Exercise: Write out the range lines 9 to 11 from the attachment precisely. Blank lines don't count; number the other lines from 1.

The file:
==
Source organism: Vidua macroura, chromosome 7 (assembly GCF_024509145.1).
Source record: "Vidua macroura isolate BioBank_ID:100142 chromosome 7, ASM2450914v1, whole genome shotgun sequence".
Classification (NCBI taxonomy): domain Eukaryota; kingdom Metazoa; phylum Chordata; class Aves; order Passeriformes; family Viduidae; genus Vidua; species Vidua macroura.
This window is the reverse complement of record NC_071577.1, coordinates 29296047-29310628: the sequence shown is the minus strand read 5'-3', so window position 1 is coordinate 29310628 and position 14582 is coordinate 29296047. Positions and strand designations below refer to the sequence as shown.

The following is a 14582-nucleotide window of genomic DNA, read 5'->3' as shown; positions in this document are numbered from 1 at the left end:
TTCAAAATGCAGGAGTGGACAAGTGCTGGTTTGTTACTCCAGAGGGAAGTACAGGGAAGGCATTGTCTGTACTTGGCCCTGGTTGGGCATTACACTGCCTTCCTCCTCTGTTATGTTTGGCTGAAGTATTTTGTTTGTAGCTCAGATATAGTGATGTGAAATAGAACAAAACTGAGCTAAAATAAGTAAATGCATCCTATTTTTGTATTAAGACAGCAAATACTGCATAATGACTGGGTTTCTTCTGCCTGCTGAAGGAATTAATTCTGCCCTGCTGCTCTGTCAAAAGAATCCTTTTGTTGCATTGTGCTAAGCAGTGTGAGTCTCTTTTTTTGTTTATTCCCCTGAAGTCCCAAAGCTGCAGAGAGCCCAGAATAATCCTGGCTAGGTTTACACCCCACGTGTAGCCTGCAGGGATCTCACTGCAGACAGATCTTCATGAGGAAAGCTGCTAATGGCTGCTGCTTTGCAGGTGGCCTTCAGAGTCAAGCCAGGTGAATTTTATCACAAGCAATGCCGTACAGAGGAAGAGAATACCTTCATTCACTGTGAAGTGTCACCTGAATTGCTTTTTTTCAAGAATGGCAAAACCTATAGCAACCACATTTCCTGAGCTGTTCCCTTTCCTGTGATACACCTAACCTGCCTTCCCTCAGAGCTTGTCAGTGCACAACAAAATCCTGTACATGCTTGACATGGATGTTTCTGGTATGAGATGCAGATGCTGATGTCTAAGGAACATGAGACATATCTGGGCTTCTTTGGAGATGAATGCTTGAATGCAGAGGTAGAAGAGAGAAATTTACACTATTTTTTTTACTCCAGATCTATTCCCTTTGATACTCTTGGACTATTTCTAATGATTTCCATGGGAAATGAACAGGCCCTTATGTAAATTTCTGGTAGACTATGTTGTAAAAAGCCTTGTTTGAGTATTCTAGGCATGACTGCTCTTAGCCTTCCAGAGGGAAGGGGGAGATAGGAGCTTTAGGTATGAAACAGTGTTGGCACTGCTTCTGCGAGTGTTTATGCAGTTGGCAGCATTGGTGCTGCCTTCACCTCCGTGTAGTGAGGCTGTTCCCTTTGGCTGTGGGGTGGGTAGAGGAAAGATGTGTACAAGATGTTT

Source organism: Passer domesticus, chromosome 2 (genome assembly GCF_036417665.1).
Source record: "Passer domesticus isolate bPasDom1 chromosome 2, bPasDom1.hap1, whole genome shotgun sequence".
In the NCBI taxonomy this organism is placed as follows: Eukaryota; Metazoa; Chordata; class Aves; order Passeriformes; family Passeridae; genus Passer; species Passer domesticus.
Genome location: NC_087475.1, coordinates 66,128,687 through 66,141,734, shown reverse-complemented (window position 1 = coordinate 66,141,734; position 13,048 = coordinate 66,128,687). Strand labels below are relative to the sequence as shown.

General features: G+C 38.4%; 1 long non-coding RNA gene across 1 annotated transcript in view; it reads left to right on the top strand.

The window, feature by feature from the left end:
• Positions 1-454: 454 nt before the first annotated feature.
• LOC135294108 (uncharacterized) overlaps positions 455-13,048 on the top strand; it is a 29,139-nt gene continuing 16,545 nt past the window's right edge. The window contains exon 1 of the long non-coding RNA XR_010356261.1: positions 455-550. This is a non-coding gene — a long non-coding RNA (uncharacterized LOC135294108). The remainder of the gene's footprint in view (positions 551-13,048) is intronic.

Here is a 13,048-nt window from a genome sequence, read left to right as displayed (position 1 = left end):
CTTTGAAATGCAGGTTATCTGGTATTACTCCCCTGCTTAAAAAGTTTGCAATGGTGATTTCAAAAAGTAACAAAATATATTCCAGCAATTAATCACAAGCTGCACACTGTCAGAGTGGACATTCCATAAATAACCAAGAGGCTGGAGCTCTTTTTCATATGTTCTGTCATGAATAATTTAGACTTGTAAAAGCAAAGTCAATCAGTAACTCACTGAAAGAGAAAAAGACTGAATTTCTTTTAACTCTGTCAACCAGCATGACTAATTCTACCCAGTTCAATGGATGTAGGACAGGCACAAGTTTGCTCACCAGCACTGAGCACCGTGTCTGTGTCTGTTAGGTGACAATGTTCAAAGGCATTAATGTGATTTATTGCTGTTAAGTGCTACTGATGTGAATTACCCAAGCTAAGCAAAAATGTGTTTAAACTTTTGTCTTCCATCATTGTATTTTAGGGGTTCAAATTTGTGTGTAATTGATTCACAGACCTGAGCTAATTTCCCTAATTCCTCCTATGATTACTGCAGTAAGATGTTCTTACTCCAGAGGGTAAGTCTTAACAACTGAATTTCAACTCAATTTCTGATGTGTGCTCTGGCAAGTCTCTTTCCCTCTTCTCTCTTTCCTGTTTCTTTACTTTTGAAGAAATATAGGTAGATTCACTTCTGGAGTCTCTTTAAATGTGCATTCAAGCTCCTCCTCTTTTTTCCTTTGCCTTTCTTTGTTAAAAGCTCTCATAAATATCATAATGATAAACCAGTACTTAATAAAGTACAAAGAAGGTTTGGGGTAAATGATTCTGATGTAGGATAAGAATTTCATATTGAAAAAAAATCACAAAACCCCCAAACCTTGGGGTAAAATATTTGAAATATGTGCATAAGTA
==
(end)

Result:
In the NCBI taxonomy this organism is placed as follows: Eukaryota; Metazoa; Chordata; class Aves; order Passeriformes; family Passeridae; genus Passer; species Passer domesticus.
Genome location: NC_087475.1, coordinates 66,128,687 through 66,141,734, shown reverse-complemented (window position 1 = coordinate 66,141,734; position 13,048 = coordinate 66,128,687). Strand labels below are relative to the sequence as shown.

General features: G+C 38.4%; 1 long non-coding RNA gene across 1 annotated transcript in view; it reads left to right on the top strand.